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Diversity and inclusion: An impact on total rewards
As published in 'NACD Directorship' magazine, The Power of Difference supplement, September/October 2018
Research suggests businesses should step up
By Tara Tays and Doug Tapp
Corporate social responsibility (CSR) helps to define an organization and enhance its profitability. Human resources (HR) topics including diversity, inclusion, and gender pay equity are being discussed in board-rooms, and pay for performance is getting renewed board attention due to the 2017 tax law changes. Research suggests that investors and other stakeholders believe businesses should step up and address these fundamental societal issues.
Through CSR strategies, many businesses have sought to establish cultures that value diversity and inclusion; however, some organizations may be missing an opportunity to leverage compensation programs to reinforce this objective.
Even though the Equal Pay Act of 1963 and the Civil Rights Act of 1964 prohibit gender pay and employment discrimination, there is a concern these acts have not gone far enough with regard to pay equality. For example, several US studies find that women earn roughly 82 percent of their male counterparts’ pay, and the US Bureau of Labor Statistics has found that the pay disparity was even larger between Hispanic and black female workers, who earn 62 percent and 68 percent of their white male counterparts’ pay, respectively.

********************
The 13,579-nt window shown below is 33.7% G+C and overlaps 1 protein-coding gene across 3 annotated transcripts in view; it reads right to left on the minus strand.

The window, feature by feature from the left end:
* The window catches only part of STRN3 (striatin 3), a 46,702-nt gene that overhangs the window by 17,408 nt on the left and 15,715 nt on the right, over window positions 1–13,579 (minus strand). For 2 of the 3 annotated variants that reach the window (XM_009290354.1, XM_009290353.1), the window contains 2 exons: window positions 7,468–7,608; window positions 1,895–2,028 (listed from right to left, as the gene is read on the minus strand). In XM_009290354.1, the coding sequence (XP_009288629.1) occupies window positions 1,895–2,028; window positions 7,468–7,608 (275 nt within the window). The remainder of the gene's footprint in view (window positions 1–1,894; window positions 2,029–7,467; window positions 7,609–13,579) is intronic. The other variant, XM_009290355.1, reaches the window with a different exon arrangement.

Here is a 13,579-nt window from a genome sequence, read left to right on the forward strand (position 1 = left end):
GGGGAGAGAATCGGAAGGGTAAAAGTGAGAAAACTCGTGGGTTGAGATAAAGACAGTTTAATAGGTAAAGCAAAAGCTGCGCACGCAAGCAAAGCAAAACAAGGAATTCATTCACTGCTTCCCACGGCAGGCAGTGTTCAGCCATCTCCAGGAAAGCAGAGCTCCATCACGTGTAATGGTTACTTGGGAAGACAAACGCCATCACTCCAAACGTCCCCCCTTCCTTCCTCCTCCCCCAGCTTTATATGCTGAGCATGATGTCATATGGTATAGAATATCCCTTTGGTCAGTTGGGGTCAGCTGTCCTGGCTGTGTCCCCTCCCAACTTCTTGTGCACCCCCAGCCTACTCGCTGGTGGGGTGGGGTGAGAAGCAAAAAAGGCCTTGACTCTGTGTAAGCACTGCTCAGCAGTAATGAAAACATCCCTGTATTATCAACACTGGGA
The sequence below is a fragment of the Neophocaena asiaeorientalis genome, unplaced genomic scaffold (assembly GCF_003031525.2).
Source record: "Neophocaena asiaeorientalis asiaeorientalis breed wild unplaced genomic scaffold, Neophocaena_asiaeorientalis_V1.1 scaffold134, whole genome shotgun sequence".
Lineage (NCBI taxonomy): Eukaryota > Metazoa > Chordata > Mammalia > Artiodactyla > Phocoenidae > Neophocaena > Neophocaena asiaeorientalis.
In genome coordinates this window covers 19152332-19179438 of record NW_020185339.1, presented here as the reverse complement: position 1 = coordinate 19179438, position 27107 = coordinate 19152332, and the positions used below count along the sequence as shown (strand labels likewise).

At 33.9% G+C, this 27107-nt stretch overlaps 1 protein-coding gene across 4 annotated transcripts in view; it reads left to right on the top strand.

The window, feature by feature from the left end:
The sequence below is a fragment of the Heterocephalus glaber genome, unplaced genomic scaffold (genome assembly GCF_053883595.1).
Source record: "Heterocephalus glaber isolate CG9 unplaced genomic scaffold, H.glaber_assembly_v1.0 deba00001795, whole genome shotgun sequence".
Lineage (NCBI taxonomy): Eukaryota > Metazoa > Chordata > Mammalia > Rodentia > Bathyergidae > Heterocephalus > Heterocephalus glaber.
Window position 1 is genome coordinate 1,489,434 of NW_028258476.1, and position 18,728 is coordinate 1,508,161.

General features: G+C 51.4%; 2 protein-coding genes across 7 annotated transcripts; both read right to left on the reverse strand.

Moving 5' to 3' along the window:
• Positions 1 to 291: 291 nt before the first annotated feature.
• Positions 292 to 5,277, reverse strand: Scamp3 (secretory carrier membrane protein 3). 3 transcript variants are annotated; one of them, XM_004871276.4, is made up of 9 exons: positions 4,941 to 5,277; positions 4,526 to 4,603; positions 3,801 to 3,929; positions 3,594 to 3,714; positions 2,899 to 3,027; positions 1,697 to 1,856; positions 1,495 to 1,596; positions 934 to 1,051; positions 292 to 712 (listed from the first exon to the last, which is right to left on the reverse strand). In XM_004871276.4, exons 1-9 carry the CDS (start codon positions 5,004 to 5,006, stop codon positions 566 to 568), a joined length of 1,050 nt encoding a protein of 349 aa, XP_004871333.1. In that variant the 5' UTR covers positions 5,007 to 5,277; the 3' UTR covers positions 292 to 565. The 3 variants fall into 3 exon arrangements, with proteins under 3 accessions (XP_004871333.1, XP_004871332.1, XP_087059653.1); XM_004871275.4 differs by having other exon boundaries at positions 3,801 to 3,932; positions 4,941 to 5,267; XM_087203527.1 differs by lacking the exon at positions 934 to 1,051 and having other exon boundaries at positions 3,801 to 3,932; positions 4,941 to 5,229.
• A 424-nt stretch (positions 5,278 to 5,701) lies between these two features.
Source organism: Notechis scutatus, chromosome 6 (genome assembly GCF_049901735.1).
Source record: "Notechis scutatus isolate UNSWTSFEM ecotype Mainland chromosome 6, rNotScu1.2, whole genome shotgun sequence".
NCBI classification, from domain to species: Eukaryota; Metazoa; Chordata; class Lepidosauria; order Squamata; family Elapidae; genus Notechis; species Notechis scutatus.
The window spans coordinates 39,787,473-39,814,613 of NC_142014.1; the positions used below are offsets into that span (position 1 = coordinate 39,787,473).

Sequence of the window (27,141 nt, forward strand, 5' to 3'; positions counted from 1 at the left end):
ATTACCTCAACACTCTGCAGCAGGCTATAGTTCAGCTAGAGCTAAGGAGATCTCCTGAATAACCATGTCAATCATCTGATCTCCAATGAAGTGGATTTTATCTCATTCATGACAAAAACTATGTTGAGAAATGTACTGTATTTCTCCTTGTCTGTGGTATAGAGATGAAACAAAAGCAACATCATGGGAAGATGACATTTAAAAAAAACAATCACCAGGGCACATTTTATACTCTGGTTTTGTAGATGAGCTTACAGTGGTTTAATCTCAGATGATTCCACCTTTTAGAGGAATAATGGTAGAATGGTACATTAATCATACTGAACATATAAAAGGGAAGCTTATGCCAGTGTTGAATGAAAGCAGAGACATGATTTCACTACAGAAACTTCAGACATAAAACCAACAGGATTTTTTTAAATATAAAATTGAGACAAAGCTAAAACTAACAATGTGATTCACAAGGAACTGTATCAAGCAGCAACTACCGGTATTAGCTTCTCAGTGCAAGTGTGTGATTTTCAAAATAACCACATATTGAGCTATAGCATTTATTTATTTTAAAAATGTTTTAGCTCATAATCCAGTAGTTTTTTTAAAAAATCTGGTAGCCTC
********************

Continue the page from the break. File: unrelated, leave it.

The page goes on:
Corporate officers and directors can take the lead. Companies that desire to be employers of choice highlight their efforts to eliminate the potential for gender pay gaps and to implement diversity and inclusion initiatives. Based on the business imperatives to attract and retain talent, boards may consider focusing on the oversight of the following topics.
- Pay equity. Companies might consider conducting regular pay equity analyses to determine pay gaps in either gender or race and ethnicity groups, developing remediation plans to address concerns.
- Job equity. Companies should consider evaluating gender and minority representation across various jobs and levels within the organization, and update talent development plans accordingly.
- Total rewards assessment. Companies are conducting in-depth reviews of current HR programs to assess practices that may introduce bias and contribute to paying inequities. Companies may also consider metrics to reward achievements in diversity, inclusion, and talent development.
As knowledge of talent gaps reaches the boardroom, boards and management may need to address CSR initiatives and equal pay legislation in the United States. Businesses will likely need to address job equity, subjectivity in variable pay programs, and potential for bias in HR policies and practices—all in the context of building a more diverse and inclusive workforce.
Tara Tays is a managing director and Doug Tapp is a senior manager with Deloitte Consulting LLP.